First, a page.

After more than a century of scholarly neglect, Pope enjoyed considerable attention during the ascendancy of the New Criticism. His intricate control of diction, syntax and rhythm makes his poetry a particularly rich subject for a criticism concerned to reveal and praise fine making. In some of the pieces reprinted in Essays on Pope Rogers follows analytical procedures similar to those of such earlier close-readers as Geoffrey Tillotson and W.K. Wimsatt. When discussing method in the Preface, he declares that ‘doctrinaire method should properly bend before the primacy of the text.’ He gives close, revealing attention to syntax, to hidden numerical symmetries in the youthful ‘Pastorals’, and to the many functions of proper names in The Dunciad.
In these essays Rogers alerts us to niceties and implications we might have missed. He has a sharp eye for selecting passages that richly illustrate his assertions, such as the following lines from the Epistle to Dr Arbuthnot:
Yet then did Gildon draw his venal quill;
I wish’d the man a dinner, and sate still:
Yet then did Dennis rave in furious fret;
I never answer’d, I was not in debt;
If want provok’d, or madness made them print,
I wag’d no war with Bedlam or the Mint.
Most readers will recognise the importance of antithesis and balance in these lines, but Rogers sees much more, and what he sees eventually undermines the somewhat overworked notion of antithesis:
Initially one supposes that Gildon represents poverty, Dennis madness. Yet in the second line quoted, Pope emphasises his own passivity – which in turn suggests the fury of Gildon, not of Dennis. Similarly the fourth line constitutes in effect an answer to the first: Pope’s freedom from poverty allows him to escape the ‘raving’ of Dennis. In the last couplet appears a typical chiasmic sequence, want/madness/Bedlam/Mint. Moreover want ‘provokes’, that is, stirs up and excites – the postponement of the composite object ‘them’ means that the verb attains an absolute or intransitive force. This last is a common device in Pope. The total effect of this degree of interplay is to indicate that madness and poverty are very near allied. In Pope’s world of the Dunces, the Bedlamite and the pauper are of imagination all compact.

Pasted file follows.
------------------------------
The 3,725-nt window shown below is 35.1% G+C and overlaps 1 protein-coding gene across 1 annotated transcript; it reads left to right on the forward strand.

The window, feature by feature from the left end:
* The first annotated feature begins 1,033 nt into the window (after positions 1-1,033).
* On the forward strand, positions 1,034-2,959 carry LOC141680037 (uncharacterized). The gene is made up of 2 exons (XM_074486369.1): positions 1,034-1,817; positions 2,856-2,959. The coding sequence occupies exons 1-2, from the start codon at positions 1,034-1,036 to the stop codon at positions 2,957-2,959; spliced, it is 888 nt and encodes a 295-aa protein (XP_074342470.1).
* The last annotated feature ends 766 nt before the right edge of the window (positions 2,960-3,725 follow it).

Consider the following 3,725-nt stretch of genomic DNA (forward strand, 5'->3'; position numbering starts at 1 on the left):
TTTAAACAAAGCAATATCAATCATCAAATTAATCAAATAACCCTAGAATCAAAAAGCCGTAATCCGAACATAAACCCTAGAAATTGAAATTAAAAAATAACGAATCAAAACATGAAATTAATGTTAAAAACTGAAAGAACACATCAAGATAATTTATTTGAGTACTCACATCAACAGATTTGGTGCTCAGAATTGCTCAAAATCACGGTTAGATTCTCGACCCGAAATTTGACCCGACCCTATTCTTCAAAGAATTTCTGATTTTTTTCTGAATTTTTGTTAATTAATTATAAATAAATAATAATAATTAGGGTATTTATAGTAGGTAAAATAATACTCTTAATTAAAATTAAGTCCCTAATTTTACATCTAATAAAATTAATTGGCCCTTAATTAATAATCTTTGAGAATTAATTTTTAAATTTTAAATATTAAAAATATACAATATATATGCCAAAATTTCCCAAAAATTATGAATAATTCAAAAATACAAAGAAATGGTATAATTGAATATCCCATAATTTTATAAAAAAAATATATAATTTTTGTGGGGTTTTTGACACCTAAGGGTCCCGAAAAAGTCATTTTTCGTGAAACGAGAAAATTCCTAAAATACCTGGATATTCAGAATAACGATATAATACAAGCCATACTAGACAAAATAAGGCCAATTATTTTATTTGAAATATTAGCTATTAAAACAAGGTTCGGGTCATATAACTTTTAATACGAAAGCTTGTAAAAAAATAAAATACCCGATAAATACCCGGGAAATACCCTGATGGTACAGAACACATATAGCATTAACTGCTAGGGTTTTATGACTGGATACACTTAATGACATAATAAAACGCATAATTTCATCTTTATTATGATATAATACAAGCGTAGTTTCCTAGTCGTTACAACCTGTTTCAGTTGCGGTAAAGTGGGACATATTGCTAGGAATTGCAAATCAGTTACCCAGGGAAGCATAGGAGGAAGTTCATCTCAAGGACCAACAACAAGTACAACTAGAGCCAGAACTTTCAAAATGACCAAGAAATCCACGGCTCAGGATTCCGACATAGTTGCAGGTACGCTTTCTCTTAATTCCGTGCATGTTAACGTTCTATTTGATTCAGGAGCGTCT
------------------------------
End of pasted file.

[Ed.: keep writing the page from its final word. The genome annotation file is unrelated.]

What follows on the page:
But if Rogers sometimes proceeds in a fashion derived from the New Critics, his range of interests and skills extends well beyond close reading of canonical poetry. In an essay on ‘Windsor-Forest, Britannia and River Poetry’, for example, he demonstrates Pope’s detailed knowledge of a Latin poem on the marriage of Thames and Isis, printed in fragments in Camden’s Britannia and translated into English verse by the Oxford scholar Basil Kennett: this sheds light on Pope’s verbal facility, his theory of history, his social and intellectual connections. The impulse to seek such illumination in the musty world of the archive is frequently apparent in these essays. Observations of the gardens at Chatsworth, culled from a forgotten book by the antiquarian William Stukeley and an unpublished diary by Sir John Percival, make possible a significant contribution to the debate about the models for Timon’s villa in the Epistle to Burlington. Patient research into Chancery records yields an amusing note on ‘The Case of Pope v. Curll’, which established the principle that a personal letter is not the property of the recipient. Classifying hundreds of specific readers into categories leads to a greatly enriched picture of ‘Pope and his Subscribers’. In the final essay, ‘Pope and the Antiquarians’, Rogers demonstrates that the poet who frequently launched satirical attacks on virtuosos and collectors was nonetheless infected by the characteristic 18th-century obsession with collecting pieces of the past; surely a part of what Rogers celebrates in this essay is his own antiquarian impulse, his scholar’s fascination with interesting bits of forgotten lore.